As part of the state budge process, state agencies must appear and testify before legislative budget committees. I recall some stressful moments testifying on the Corporations Committee Budget before a budget committee chaired by then Senator Steve Peace who who was already famous for writing and producing Attack of the Killer Tomatoes! among other solanum lycopersicum attack films.
This week, California Secretary of State Debra Bowen testified before Assembly Budget Subcommittee No. 4 on State Administration. For all of you who have been repining over turnaround times at the SOS’ office, the staff report and the Secretary’s testimony, while depressing, should at least explain what the problems are.
Turnaround time and backlog are improving but are still completely unacceptable for a modern commercial state. According to the Subcommittee staff’s report,
Business Entity filings currently have a backlog of approximately 45,000 documents and the Statements of Information (SI) backlog is approximately 77,000 documents, for a total of 122,000 documents. As of March 7, 2013, the turnaround time for Business Entity documents is 65 calendar days and Statements of Information filings is 54 calendar days.
According to this article by Brian Joseph at the Orange County Register, Secretary Bowen described an office that “processes hundreds of thousands of critical business documents using a filing system reliant on three-by-five index cards” and is “maxed out” on electrical outlets.
According to this story in the State Worker (a section of The Sacramento Bee), legislators are proposing to spend $8.9 million and to achieve a five day turnaround.
“Remember March, the ides of March remember:
Did not great Julius bleed for justice’ sake?”
Today is the Ides of March. The term refers to the Roman calendar system which was based on three dates in each month, known as the Kalends or Calends (think calendar), Nones and Ides. The Kalends always falls on the first of the month, the Nones, depending on the month, falls on either the fifth or seventh day, and the Ides is eight days after the Nones. Because the Nones falls on March 7, the Ides of March falls on March 15. In April, the Nones falls on the 5th and thus, the Ides of April is on the 13th.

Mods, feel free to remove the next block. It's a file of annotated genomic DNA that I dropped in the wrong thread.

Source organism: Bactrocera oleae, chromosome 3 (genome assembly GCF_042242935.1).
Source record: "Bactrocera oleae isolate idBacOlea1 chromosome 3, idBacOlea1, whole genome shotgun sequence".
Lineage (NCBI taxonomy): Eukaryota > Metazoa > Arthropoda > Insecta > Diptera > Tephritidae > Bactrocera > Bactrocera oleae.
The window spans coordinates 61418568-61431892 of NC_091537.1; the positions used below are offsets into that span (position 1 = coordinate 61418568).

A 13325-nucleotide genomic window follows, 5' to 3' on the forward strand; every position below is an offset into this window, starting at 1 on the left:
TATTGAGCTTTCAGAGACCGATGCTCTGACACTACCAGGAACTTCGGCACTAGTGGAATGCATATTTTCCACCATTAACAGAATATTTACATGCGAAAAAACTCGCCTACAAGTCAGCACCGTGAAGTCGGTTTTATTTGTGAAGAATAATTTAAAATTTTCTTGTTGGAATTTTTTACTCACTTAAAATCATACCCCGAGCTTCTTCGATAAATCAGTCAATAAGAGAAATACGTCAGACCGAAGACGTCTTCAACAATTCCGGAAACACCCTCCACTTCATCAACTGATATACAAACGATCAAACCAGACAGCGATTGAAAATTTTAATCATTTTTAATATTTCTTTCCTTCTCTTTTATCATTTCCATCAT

March 15 is, of course, famous because it is the date on which Gaius Julius Caesar was murdered. See my post from two years ago. But what about Caesar’s ghost? I vividly remember Perry White from the television Superman series exclaiming “Great Caesar’s Ghost!”. Nearly two millenia ago, the historian Plutarch relates that a ghost appeared before Brutus and says:
‘? s??, ? ????te, da?µ?? ?a???: ??e? d? µe pe?? F???pp???.’ ?a? ? ????t?? ?? d?ata?a??e??, ‘???µa?,’ e?pe? (“Brutus, I am your evil spirit and will appear to you at Philippi.” Undistressed, Brutus said: “I’ll see you.”)
Plutarch, Brutus 36.4. Later, before the Battle of Philippi, the phantom visits Brutus again but says nothing. Brutus loses the battle and commits suicide. William Shakespeare relates the same story in Act IV, Scene III of Julius Caesar:
GHOST [Caesar]: Thy evil spirit, Brutus.
BRUTUS: Why comest thou?
GHOST: To tell thee thou shalt see me at Philippi.
BRUTUS: Well; then I shall see thee again?
GHOST: Ay, at Philippi.
BRUTUS: Why, I will see thee at Philippi, then.
So, perhaps it’s not such a good thing to see Caesar’s ghost.